09 May 2017

My Party Leader Brendan Howlin has outlined the compelling reasons why we should postpone the sale of AIB shares until the fiscal rules are changed to allow us to use the capital that will accrue for infrastructural projects that will bring social and economic benefit.

Our Party has secured the support of sister parties in the Party of European Socialists for the changes to the fiscal rules and we urge other parties to do the same in their groups and the Government to raise the issue at Council level.  The support of ICTU, IBEC and the IMF for increased capital investment is a coalition of voices that should carry weight across the political spectrum.

The time is absolutely right for such spending following a necessary period of severe retrenchment after the economic collapse fed by a false and destructive boom. The best advice would suggest that now is the time to invest capital, rather than the pro-cyclical policies that had such disastrous results.

We must inject funding to address basic needs: homes for a growing population where building is virtually stagnant; classrooms and health facilities, transport infrastructure and more.

The need to build new, and refurbish unused, homes, is the most pressing.  A roof over your head is a basic need. Yet there are thousands of individuals and families in Ireland who don’t have a secure home. Considering that much of the banking crisis that collapsed the economy was caused by reckless lending and much of the homelessness was caused by banks giving unaffordable  mortgages, I believe it is entirely appropriate that the sale of AIB shares should be used to house the victims of those reckless decisions.

Shortage of supply is at the root of growing Local Authority waiting lists, unaffordable rents and intense competition for the small number of houses that are for sale in our cities.  We are proposing additional investment in public housing, including the direct building by local authorities of social and affordable housing, particularly in Dublin, Cork, Limerick, Galway and other major urban areas.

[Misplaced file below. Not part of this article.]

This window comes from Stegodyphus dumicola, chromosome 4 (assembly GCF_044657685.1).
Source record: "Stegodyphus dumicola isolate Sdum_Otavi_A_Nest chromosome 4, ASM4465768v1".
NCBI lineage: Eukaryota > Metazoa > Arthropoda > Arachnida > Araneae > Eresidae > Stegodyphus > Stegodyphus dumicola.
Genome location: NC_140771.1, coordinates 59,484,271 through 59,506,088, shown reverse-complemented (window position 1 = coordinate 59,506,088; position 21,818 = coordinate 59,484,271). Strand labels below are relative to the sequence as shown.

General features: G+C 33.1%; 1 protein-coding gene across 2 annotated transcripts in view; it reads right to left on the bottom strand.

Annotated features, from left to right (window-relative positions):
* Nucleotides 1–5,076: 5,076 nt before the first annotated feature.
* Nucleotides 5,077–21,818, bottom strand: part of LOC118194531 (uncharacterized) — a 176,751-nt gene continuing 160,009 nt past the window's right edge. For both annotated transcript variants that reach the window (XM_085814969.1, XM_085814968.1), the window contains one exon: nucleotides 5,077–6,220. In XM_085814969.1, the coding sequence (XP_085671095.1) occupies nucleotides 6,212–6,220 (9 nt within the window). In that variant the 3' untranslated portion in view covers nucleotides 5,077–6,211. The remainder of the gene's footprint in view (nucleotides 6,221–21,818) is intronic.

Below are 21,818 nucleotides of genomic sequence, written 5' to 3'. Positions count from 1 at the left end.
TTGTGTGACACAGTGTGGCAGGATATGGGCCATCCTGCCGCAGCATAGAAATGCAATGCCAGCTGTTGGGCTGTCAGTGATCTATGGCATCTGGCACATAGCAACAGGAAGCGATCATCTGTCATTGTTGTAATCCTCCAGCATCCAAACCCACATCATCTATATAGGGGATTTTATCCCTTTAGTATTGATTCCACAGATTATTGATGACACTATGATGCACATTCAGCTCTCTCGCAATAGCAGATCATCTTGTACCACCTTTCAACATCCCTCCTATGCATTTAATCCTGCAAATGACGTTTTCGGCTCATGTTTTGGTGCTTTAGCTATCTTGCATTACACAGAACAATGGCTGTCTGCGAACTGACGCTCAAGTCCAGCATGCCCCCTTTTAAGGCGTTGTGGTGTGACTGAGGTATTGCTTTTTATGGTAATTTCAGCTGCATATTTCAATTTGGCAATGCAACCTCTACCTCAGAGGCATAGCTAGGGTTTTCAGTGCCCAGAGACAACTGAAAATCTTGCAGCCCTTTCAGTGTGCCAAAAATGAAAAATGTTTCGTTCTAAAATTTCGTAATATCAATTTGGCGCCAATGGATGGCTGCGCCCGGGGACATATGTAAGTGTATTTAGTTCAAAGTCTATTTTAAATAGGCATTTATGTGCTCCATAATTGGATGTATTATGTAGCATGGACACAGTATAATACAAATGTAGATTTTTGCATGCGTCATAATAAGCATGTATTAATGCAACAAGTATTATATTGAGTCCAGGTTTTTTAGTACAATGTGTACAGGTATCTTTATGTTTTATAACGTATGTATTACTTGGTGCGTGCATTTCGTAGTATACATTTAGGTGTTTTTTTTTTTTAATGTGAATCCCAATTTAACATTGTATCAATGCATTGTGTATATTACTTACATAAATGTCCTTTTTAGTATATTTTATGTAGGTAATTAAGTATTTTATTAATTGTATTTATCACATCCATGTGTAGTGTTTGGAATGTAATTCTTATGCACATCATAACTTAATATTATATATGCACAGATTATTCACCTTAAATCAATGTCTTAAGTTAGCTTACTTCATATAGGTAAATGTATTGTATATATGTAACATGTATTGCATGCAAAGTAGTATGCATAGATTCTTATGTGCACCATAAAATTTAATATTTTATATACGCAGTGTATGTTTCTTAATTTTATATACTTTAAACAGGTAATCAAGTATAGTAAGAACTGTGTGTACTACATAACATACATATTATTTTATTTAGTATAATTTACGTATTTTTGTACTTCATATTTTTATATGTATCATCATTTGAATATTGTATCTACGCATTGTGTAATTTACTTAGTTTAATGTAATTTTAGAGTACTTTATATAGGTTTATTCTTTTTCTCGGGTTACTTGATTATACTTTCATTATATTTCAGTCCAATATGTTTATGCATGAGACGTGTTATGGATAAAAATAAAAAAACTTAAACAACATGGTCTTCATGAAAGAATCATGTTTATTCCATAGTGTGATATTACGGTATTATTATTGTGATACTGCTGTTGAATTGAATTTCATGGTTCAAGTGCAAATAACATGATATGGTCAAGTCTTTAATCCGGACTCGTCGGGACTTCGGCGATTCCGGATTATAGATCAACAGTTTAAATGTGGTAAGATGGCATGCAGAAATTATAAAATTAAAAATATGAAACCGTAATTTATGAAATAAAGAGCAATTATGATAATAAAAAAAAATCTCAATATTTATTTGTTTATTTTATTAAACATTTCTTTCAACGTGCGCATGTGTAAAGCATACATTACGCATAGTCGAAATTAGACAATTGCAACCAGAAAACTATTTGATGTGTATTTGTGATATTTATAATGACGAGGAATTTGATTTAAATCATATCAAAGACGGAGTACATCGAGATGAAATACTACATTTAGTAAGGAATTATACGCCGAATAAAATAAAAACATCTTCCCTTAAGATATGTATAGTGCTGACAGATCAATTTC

Clearly there are many urgent issues to be addressed in relation to housing but using state money for agents of the state to build on Council land has to be the most direct.

I am also strongly of the view that a lot more can be done to bring empty homes (nearly 200,000 of them, according to the last census) back into use.  If the funding (€40 million) that has been announced for Local Authorities and Voluntary Housing Associations to acquire and refurbish such properties were to be augmented through capital from AIB shares, we could have far more ambitious targets than the Minister is aiming for in this “quick win”.  Both Focus Ireland and Simon have called for this and the Peter McVerry Trust has proposed that Local Authorities should employ empty homes officers to drive vacant units back into the housing system.

The housing crisis is at its most acute in Dublin and a fraction of the 20 to 30,000 vacant homes that Ronan Lyons to-day estimated are lying idle in the capital could make an enormous difference.

I want to stress two other proposals we are making which I believe to be urgent; firstly to replace, not just the Hume St. National Maternity Hospital but the Coombe, the Rotunda and the Limerick Maternity with new fit for purpose hospitals for the children of tomorrow.  This will be €900 million well spent and a beacon to the future.

The other is the M20 Cork to Limerick motorway which is absolutely essential to balancing the economic development of our country.

The Labour Party is using our precious Private Members time because this is an opportunity that must not be missed.  Targeted capital investment will provide homes, classrooms, health facilities and infrastructure but also jobs in construction and the basis for future economic and social development.

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